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J Arthroplasty. 2010 Oct;25(7):1005-14. doi: 10.1016/j.arth.2010.08.009.

Impact of the economic downturn on adult reconstruction surgery: a survey of the American Association of Hip and Knee Surgeons.

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  • 1Department of Orthopaedic Surgery, Lahey Clinic Medical Center, Burlington, Massachusetts 01805, USA.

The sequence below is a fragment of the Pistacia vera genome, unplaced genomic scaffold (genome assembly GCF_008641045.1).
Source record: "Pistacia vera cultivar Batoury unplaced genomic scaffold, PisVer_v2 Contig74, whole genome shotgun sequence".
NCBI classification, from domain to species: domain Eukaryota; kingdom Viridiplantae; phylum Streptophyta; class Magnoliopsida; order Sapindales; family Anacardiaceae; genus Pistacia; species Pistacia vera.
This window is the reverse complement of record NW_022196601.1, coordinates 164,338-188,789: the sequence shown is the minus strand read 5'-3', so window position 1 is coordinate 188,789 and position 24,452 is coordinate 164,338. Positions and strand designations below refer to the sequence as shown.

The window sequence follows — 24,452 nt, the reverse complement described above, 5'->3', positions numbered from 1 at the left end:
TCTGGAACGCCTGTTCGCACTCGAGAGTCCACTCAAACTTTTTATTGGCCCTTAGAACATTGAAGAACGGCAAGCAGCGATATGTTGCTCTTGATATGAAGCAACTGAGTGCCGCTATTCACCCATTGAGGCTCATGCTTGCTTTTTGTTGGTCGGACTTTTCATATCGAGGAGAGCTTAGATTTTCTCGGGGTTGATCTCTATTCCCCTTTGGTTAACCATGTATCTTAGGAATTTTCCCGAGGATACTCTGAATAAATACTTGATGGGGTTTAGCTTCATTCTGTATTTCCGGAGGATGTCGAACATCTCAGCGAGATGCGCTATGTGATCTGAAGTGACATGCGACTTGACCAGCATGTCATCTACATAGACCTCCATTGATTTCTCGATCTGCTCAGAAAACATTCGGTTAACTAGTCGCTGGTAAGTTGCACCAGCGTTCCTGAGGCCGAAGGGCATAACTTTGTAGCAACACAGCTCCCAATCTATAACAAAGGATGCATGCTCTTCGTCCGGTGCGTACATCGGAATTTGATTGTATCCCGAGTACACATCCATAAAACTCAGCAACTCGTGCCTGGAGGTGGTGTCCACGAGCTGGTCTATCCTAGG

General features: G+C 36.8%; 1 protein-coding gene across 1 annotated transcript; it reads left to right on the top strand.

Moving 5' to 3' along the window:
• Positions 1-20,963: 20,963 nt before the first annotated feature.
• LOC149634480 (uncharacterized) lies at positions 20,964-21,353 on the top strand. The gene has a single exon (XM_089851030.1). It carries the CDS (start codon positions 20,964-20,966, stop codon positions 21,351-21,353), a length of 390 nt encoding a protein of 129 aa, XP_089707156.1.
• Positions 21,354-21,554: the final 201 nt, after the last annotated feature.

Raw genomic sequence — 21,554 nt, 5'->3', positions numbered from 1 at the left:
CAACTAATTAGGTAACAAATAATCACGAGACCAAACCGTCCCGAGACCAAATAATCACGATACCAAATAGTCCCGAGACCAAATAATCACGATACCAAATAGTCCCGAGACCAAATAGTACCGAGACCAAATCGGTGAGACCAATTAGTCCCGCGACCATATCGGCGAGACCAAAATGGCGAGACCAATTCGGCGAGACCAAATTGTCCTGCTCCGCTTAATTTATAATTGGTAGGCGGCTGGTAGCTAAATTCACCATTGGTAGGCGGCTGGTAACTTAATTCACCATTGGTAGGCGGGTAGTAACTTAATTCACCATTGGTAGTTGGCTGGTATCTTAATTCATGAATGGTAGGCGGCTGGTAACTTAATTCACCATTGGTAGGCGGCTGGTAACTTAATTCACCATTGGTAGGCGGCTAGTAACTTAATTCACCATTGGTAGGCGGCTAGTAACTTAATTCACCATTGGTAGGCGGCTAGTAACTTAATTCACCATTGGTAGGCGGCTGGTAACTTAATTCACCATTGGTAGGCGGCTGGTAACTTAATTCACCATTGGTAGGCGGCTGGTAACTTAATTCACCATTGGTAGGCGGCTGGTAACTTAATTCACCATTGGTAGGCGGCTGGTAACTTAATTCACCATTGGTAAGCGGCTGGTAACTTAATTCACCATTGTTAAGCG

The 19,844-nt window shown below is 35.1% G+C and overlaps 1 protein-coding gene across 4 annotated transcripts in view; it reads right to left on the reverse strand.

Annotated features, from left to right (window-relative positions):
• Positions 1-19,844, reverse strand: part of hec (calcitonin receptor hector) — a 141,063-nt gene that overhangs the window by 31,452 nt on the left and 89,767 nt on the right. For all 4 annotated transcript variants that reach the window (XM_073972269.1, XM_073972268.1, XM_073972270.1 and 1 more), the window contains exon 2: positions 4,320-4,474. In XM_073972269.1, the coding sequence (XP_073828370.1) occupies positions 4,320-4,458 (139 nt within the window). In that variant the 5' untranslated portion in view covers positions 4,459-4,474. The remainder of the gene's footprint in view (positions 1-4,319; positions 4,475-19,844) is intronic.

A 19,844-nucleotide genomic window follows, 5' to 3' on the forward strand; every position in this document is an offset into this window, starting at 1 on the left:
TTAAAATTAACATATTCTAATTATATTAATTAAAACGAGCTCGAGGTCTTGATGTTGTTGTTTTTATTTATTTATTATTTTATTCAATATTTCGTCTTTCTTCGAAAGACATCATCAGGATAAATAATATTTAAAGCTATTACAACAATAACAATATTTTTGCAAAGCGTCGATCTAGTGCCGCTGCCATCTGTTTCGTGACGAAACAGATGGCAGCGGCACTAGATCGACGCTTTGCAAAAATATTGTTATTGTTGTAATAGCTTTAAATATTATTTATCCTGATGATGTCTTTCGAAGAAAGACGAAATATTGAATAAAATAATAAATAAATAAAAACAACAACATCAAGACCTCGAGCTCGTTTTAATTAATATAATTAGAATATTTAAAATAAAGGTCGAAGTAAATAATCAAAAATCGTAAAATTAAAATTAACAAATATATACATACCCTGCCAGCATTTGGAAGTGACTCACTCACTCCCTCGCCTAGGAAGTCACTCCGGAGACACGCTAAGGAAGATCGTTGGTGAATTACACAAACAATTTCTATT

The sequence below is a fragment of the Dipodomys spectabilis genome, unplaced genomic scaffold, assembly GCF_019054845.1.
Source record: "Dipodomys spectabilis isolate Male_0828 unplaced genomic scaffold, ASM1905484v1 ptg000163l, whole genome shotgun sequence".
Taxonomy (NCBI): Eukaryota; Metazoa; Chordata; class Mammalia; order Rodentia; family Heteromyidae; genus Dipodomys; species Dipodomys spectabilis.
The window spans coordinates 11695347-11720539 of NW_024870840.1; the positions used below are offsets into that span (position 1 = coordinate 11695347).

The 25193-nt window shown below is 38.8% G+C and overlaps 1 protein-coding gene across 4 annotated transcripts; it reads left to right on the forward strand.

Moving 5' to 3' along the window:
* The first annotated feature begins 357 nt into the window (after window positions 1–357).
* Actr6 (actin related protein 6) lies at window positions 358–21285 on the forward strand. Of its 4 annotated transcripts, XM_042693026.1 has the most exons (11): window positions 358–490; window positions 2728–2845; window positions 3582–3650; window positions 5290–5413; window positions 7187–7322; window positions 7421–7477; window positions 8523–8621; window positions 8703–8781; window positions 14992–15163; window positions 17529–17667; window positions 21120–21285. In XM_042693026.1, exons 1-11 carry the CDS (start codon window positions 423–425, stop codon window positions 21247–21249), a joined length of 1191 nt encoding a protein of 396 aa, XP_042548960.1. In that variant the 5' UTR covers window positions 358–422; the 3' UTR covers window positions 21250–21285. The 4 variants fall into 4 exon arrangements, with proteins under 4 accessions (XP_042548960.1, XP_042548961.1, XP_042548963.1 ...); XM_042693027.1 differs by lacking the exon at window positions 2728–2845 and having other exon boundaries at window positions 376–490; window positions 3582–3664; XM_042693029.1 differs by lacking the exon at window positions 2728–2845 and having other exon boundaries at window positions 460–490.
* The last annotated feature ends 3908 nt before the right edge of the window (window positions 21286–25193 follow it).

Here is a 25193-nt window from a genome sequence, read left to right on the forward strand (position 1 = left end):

To evaluate the effects of the economic downturn on adult reconstruction surgery in the United States, a survey of the American Association of Hip and Knee Surgeons (AAHKS) membership was conducted. The survey evaluated surgical and patient volume, practice type, hospital relationship, total joint arthroplasty cost control, employee staffing, potential impact of Medicare reimbursement decreases, attitudes toward health care reform options and retirement planning. A surgical volume decrease was reported by 30.4%. An outpatient visit decrease was reported by 29.3%. A mean loss of 29.9% of retirement savings was reported. The planned retirement age increased to 65.3 years from 64.05 years. If Medicare surgeon reimbursement were to decrease up to 20%, 49% to 57% of AAHKS surgeons would be unable to provide care for Medicare patients, resulting in an unmet need of 92,650 to 160,818 total joint arthroplasty procedures among AAHKS surgeons alone. Decreases in funding for surgeons and inadequate support for subspecialty training will likely impact access and quality for Americans seeking adult reconstruction surgery.

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